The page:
February Holyrood Voting Intention – Survation for the Daily Record
The second in a series of polling by Survation for the Daily Record ahead of the 2016 Scottish Parliament election sees very little change from January as the SNP continue to dominate the political landscape in Scotland. The Labour Party still remain more than 30 points behind the SNP in the constituency voting intention, whilst the Conservatives have not made any noticeable progress despite some commentators proposing that the Conservatives will be aiming for a “serious Holyrood campaign”.
SNP 53% (+1); LAB 22% (+1); CON 16% (NC); LD 6% (-1); Other 3% (-1)
The SNP also continue to outperform the other parties in the List voting intention, 27 points ahead of Labour, the next closest party. The List vote also continues to show favourable figures for the Scottish Greens, keeping them on 9% and further out-polling the Liberal Democrats, whilst UKIP remain relatively steady as an EU Referendum draws ever closer.
SNP 45% (+3); LAB 18% (-1); CON 15% (-2); Green 9% (NC); LD 6% (-2); UKIP 6% (+1); Other 1% (+1)
Respondents were also asked to what extent they feel favourably or unfavourably towards a number of UK or Scottish political leaders. Continuing the theme from last month’s poll, SNP leader Nicola Sturgeon was the only leader with a positive net favourability rating on +25, with the next ‘best’ rating again coming from the Co-convenor of the Scottish Green Party, Patrick Harvie (-1%).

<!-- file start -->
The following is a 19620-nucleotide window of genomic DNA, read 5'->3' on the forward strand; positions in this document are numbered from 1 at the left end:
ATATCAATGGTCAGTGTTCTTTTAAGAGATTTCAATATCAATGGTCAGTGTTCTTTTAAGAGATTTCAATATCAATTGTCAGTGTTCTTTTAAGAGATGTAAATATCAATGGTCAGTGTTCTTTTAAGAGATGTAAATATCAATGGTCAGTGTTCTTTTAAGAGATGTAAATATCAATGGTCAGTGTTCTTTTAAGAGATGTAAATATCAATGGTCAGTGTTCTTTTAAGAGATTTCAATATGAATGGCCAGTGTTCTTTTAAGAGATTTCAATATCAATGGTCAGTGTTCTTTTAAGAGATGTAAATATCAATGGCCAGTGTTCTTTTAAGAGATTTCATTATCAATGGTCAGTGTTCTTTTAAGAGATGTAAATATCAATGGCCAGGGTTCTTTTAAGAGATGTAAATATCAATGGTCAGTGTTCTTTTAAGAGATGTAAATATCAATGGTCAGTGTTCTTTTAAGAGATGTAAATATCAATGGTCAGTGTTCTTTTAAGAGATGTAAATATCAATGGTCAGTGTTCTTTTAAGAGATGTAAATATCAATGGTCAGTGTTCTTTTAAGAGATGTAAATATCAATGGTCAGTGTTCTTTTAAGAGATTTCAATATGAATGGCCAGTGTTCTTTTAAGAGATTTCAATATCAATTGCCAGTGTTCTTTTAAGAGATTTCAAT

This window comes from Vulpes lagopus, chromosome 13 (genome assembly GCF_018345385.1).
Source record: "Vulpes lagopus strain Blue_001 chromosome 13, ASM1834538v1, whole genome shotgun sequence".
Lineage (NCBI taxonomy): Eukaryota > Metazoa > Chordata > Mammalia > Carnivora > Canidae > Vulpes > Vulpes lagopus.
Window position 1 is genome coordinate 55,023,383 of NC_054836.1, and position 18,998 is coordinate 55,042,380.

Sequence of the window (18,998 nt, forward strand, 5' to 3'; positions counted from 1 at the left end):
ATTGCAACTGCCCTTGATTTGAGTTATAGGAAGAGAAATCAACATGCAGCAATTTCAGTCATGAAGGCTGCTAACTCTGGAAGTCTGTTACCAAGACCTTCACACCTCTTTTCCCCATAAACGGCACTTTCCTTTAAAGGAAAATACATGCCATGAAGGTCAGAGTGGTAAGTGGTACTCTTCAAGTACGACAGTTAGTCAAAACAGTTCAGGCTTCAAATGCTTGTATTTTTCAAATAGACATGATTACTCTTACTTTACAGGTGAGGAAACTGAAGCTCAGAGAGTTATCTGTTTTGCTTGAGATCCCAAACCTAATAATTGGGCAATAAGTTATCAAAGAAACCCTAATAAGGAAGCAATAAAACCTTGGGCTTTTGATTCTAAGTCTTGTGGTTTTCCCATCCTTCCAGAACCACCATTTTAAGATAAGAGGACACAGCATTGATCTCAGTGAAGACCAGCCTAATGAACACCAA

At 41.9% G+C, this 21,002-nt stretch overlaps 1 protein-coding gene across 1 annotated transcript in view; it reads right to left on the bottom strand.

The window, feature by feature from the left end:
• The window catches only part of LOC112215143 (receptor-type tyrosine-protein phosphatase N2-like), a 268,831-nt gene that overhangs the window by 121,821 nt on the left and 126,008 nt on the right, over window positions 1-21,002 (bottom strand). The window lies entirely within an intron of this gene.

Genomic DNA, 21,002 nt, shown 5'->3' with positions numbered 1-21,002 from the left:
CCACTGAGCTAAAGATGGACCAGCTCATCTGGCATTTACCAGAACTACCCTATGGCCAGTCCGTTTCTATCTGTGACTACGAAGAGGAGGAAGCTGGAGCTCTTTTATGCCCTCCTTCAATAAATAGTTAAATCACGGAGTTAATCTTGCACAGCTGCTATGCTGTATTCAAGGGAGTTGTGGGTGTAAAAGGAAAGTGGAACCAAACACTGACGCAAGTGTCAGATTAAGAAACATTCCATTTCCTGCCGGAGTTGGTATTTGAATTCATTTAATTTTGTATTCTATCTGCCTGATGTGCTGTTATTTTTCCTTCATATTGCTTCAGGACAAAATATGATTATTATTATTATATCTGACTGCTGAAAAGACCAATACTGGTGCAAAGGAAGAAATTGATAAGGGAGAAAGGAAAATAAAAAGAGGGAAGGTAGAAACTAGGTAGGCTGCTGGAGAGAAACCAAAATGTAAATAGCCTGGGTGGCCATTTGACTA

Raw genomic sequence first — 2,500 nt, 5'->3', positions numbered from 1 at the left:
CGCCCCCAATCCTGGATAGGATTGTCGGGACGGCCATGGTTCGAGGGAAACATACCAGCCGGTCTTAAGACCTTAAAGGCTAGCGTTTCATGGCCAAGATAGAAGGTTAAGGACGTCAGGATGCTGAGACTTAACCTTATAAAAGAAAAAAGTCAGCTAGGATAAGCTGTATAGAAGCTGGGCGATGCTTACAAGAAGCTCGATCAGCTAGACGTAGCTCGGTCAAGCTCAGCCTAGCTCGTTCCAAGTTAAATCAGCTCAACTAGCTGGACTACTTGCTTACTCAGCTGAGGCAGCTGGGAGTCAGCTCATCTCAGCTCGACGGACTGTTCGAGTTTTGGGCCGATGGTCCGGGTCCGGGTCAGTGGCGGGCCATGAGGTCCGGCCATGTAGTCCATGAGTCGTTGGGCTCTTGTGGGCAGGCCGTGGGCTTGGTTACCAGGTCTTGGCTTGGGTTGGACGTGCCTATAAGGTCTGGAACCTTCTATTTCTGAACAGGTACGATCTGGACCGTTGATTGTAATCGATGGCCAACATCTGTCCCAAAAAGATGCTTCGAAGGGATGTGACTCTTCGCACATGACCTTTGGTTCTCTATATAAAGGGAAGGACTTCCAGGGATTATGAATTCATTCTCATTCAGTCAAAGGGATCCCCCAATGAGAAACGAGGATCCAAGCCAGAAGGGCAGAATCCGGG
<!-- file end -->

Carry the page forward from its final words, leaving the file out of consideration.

Westminster leaders once again tended to have worse favourability ratings than their Holyrood counterparts, with David Cameron (-35%) and Jeremy Corbyn (-19%) doing significantly worse than Ruth Davidson (-6%) or Kezia Dugdale (-7%).
Cameron and Corbyn actually suffered drops in their ratings by 4 and 3 points respectively, whilst Dugdale’s rating improved by 2. Interestingly, all of the Holyrood politicians had an improvement in the number of Scots who had heard of them, a trend which should continue as the Holyrood election draws closer. Dugdale in particular improved in this area, with 5% fewer Scots saying that they hadn’t heard of her compared to January, possibly contributing to her improved favourability rating.
Finally, we asked respondents about their level of support or opposition to a proposed 1p rise in income tax rates across all bands before testing whether the policy, originally proposed by Labour, would help or hinder Labour’s electoral chances. We found that the proposal had moderate support, with 42% stating that they at least somewhat supported the policy compared to just under a third (31%) who opposed it.
The 1% income tax rise, however, which Labour say they would offset by offering low-earners a £100 income-boost, did not appear to drastically change the likelihood of Scots voting Labour at the upcoming Holyrood elections; whilst 22% said that the policy would make them more likely to vote Labour, a fifth (20%) said it made them less likely, with half (50%) saying that it would make no difference to their vote.
Survation interviewed 1,006 Scottish adults aged 16+ between 11th – 16th February 2016. Full tables are available here.